Microarray for genes associated with signal transduction in diabetic OLETF keratocytes.

Lee JE, Lee JS, Hwang SH - Korean J Ophthalmol (2007)

Quantitative real-time PCR of three genes using GAPDH as an endogenous control. "*" indicates a significant difference between normal and diabetic rats stimulated with or without IL-1α or TNF-α IL-6 and TGF-β 2 showed no significant difference between untreated normal and diabetic rat, but the diabetic rat showed a significant down-regulation when cytokine treated. Ppm1a showed a significant up-regulation in all diabetic cases.
© Copyright Policy - open-access
Related In: Results  -  Collection

License
Show All Figures
getmorefigures.php?uid=PMC2629708&req=5

Figure 1: Quantitative real-time PCR of three genes using GAPDH as an endogenous control. "*" indicates a significant difference between normal and diabetic rats stimulated with or without IL-1α or TNF-α IL-6 and TGF-β 2 showed no significant difference between untreated normal and diabetic rat, but the diabetic rat showed a significant down-regulation when cytokine treated. Ppm1a showed a significant up-regulation in all diabetic cases.
Mentions: Real-time PCR was performed on three genes that differed significantly between normal and diabetic rats, or were induced by cytokine treatment. The genes selected were IL-6, Ppm 1A, and TGF-β 2. The primer sets and annealing temperatures are shown in Table 6. These genes showed up- or down-regulation identical to the gene microarray results. For IL-6 and TGF-β 2, no significant difference between diabetic and normal cells was seen. After cytokine treatment, they showed significant down-regulation. The Ppm 1A gene showed a significant up-regulation in diabetes, as compared to the control and was up-regulated by cytokine treatment(Fig. 1).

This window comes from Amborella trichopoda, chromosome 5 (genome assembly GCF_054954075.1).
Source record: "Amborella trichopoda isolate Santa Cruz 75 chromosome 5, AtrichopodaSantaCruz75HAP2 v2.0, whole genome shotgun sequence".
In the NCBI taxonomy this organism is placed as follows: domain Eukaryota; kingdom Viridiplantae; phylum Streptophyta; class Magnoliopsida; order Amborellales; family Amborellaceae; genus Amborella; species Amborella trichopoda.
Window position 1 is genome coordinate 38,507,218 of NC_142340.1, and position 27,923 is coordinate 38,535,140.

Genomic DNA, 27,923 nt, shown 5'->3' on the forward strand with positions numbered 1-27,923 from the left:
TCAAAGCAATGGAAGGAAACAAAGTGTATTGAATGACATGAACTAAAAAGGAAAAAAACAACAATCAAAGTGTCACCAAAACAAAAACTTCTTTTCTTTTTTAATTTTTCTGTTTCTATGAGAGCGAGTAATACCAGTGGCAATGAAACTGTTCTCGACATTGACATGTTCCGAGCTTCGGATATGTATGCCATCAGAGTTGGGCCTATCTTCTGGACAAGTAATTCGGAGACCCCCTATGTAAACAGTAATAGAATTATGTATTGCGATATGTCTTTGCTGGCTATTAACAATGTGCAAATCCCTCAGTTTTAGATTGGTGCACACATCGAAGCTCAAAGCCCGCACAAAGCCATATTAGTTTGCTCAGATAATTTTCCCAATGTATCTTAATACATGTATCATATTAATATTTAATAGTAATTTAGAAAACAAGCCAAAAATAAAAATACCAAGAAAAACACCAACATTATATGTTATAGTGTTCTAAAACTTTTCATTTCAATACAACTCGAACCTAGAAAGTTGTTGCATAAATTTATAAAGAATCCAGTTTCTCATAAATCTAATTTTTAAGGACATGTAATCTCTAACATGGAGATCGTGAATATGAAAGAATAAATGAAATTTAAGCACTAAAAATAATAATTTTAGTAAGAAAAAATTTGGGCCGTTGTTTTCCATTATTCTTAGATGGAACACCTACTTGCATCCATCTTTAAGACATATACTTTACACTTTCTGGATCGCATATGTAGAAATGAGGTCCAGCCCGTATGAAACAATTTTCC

Bottom Line: Real-time PCR showed a significant decrease in the IL-6 and TGF-beta2 genes and a significant increase in the Ppm1a gene.There were some differences in gene expression between normal and diabetic keratocytes related to signal transduction pathways, such as the insulin, MAPK, calcium, and TGF-beta pathways.In addition, IL-1alpha and TNF-alpha stimulating the insulin, TGF-beta, and Toll-like receptor signaling pathways may have different effects in diabetic keratocytes.

View Article: PubMed Central - PubMed

Affiliation: Department of Ophthalmology, College of Medicine, Pusan National University, Pusan, Korea.

ABSTRACT

Purpose: The purpose of this study was to identify differences in signal transduction gene expression between normal and diabetic keratocytes stimulated with interleukin-1alpha (IL-1alpha) and tumor necrosis factor-alpha (TNF-alpha).

Methods: Normal and diabetic keratocytes were primarily cultured and treated with 20 ng/ml IL-1alpha and TNF-alpha for 6 h. cDNA was hybridized to an oligonucleotide microarray. Genes identified by the microarray were further evaluated by real-time PCR.

Results: Diabetic keratocytes over-expressed components of the MAPK and Notch pathways, and under-expressed components of the insulin, calcium, and TGF-beta pathways. Cytokine treated diabetic keratocytes differentially expressed components of the TGF-beta and MAPK pathways. After IL-1alpha and TNF-alpha treatment, nine genes were under-expressed, falling in the insulin, TGF-beta, and Toll-like receptor pathways. Real-time PCR showed a significant decrease in the IL-6 and TGF-beta2 genes and a significant increase in the Ppm1a gene.

Conclusions: There were some differences in gene expression between normal and diabetic keratocytes related to signal transduction pathways, such as the insulin, MAPK, calcium, and TGF-beta pathways. In addition, IL-1alpha and TNF-alpha stimulating the insulin, TGF-beta, and Toll-like receptor signaling pathways may have different effects in diabetic keratocytes.

Show MeSH
Related in: MedlinePlus